Bulletproof coffee is a high-calorie coffee beverage that is meant to be used in place of breakfast.
In a blender, combine 2 cups (470 ml) coffee, 2 tablespoons (28 grams) grass-fed unsalted butter, and 12–12 tablespoons (15–30 ml) MCT oil.
Dave Asprey, the developer of the Bulletproof Diet, was the first to advocate it. Asprey’s company claims that the coffee it produces and sells is devoid of mycotoxins. There is, however, no proof that this is the case.
Bulletproof coffee has grown in popularity, particularly among paleo and low-carb diets.
Although it’s probably safe to drink Bulletproof coffee on occasion, it’s not a good idea to do so on a regular basis.
Here are three possible drawbacks to Bulletproof coffee.
Low in nutrients
Bulletproof coffee should be substituted for breakfast, according to Asprey and other proponents. Bulletproof coffee has a lot of fat, which suppresses your hunger and gives you energy, but it’s deficient in several nutrients. You’re substituting a poor alternative for a nutritious meal by sipping Bulletproof coffee. While grass-fed butter has some CLA, butyrate, and vitamins A and K2, medium-chain triglyceride (MCT) oil is a refined and processed fat that lacks key elements. If you eat three meals a day, substituting Bulletproof coffee for breakfast will likely cut your overall nutritional consumption by one-third.
SUMMARY: Promoters of Bulletproof coffee recommend that you drink it instead of eating breakfast. However, doing so will significantly reduce the total nutrient load of your diet.
High in saturated fat
Bulletproof coffee has a lot of saturated fat in it. While the health consequences of saturated fats are debatable, many health experts think that excessive consumption is a major risk factor for a variety of disorders and should be avoided. While some studies link a high saturated fat diet to an increased risk of heart disease, others find no such link. Despite this, the majority of government dietary guidelines and health organizations urge consumers to keep their intake to a minimum. While saturated fat can be part of a healthy diet when ingested in moderation, it can be hazardous when consumed in large quantities. If you’re concerned about saturated fat or high cholesterol, try cutting back or eliminating Bulletproof coffee from your diet.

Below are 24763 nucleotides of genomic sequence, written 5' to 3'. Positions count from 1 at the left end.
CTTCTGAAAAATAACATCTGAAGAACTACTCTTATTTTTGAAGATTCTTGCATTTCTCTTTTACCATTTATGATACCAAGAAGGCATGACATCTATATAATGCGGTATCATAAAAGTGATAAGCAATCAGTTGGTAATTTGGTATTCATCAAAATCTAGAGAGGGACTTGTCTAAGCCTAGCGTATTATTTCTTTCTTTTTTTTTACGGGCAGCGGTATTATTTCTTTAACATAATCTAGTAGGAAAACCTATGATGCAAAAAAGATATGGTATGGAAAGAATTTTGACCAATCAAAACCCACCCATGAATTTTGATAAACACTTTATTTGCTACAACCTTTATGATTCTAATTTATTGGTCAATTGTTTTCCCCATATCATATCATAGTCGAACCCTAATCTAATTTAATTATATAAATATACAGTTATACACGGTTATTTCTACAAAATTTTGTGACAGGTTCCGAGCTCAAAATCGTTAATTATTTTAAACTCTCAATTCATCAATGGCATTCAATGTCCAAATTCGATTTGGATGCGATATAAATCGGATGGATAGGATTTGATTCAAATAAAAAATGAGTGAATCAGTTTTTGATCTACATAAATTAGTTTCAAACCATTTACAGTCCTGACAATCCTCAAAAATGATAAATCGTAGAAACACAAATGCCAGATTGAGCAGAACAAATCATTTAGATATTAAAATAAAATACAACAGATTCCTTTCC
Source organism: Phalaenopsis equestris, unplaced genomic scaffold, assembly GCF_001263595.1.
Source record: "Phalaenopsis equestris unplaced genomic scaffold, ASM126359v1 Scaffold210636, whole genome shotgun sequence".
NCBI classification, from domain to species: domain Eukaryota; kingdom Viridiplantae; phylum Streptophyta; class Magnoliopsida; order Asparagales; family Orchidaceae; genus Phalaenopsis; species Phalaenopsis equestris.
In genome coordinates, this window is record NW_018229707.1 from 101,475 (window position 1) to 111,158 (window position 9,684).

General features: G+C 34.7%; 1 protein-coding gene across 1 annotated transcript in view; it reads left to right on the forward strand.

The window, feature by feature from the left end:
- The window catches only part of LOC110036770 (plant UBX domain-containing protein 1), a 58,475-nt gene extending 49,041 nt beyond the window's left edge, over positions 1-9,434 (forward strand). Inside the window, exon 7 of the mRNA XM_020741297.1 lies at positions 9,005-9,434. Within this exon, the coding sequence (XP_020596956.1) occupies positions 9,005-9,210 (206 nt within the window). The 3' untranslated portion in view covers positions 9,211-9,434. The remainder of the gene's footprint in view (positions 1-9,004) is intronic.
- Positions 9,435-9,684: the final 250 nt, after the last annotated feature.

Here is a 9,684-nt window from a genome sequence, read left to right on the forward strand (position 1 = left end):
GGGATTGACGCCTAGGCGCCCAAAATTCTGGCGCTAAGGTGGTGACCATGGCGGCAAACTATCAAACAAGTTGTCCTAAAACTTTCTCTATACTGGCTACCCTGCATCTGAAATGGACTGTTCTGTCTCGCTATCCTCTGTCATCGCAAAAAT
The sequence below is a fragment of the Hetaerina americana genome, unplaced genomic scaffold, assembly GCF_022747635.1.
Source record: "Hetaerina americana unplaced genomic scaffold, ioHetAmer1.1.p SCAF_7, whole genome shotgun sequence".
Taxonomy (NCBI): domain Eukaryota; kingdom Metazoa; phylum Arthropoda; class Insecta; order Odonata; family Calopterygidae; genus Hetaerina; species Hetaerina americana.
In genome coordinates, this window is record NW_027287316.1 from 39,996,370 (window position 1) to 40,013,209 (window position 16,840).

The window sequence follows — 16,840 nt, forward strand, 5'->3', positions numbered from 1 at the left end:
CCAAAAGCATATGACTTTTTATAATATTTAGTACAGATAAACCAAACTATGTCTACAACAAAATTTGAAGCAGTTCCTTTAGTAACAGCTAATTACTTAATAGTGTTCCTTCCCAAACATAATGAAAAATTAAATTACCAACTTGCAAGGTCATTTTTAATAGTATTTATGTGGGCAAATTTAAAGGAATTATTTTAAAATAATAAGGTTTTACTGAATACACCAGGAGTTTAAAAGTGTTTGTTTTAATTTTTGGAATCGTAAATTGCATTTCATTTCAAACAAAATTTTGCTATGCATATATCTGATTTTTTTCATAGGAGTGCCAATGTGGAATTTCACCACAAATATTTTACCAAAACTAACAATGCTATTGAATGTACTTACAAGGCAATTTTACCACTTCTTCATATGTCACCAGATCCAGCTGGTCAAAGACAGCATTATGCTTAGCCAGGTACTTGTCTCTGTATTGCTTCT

Summary: Saturated fat is abundant in bulletproof coffee. Official guidelines still urge reducing saturated fat intake, despite the fact that its health consequences are extensively debated and unproven.
May raise your cholesterol levels
Low-carb and ketogenic diets, which are often heavy in fat and may contain Bulletproof coffee, have been the subject of numerous research. The majority of the studies show that these diets do not, on average, raise total and LDL (bad) cholesterol levels. Your triglycerides and weight will both decrease, but your HDL (good) cholesterol will increase. Butter, on the other hand, appears to be very effective at raising LDL cholesterol levels. In a study of 94 British people, eating 50 grams of butter daily for four weeks raised LDL cholesterol levels higher than eating the same quantity of coconut or olive oil (5Trusted Source). Another 8-week trial in overweight Swedish men and women found that butter elevated LDL cholesterol by 13% more than whipped cream. It could be related to its fat structure, according to the researchers (6Trusted Source). Also, keep in mind that not everyone reacts to a high-fat diet in the same manner. Total and LDL cholesterol, as well as other heart disease risk factors, rise dramatically in certain persons. If you’re on a low-carb or ketogenic diet and have high cholesterol, the first thing you should do is limit your butter intake. Bulletproof coffee is included in this.
SUMMARY: Butter and high-saturated-fat ketogenic diets may raise cholesterol levels. In certain people, there are also other risk factors for heart disease. Those who already have It’s advisable to avoid Bulletproof coffee if you have high blood pressure.
Should anyone drink Bulletproof coffee?
Overall, Bulletproof coffee may be beneficial to some people, particularly those on a ketogenic diet who do not have high cholesterol levels. Bulletproof coffee, when combined with a healthy diet, can help you lose weight and boost your energy levels. If you find that this morning drink enhances your well-being and quality of life, the reduced nutrient load may be worth it. If you consume Bulletproof coffee on a regular basis, you should have your blood markers checked to ensure you aren’t increasing your risk of heart disease and other diseases.
SUMMARY: Bulletproof coffee may be beneficial to some people if they take it as part of a well-balanced diet and do not have high cholesterol levels. It could be especially enticing to people following a ketogenic diet.
The bottom line
Bulletproof coffee is a high-fat coffee beverage designed to replace breakfast. It’s popular among those on the ketogenic diet. While it’s satisfying and energizing, it has a number of drawbacks, including decreased overall nutrient intake, higher cholesterol, and high saturated fat levels. Bulletproof coffee, on the other hand, maybe safe for folks who don’t have high cholesterol or who follow a low-carb or ketogenic diet. If you’re interested in trying Bulletproof coffee, make an appointment with your doctor to have your blood markers examined.
One Reply to “3 Potential Downsides of Bulletproof Coffee”
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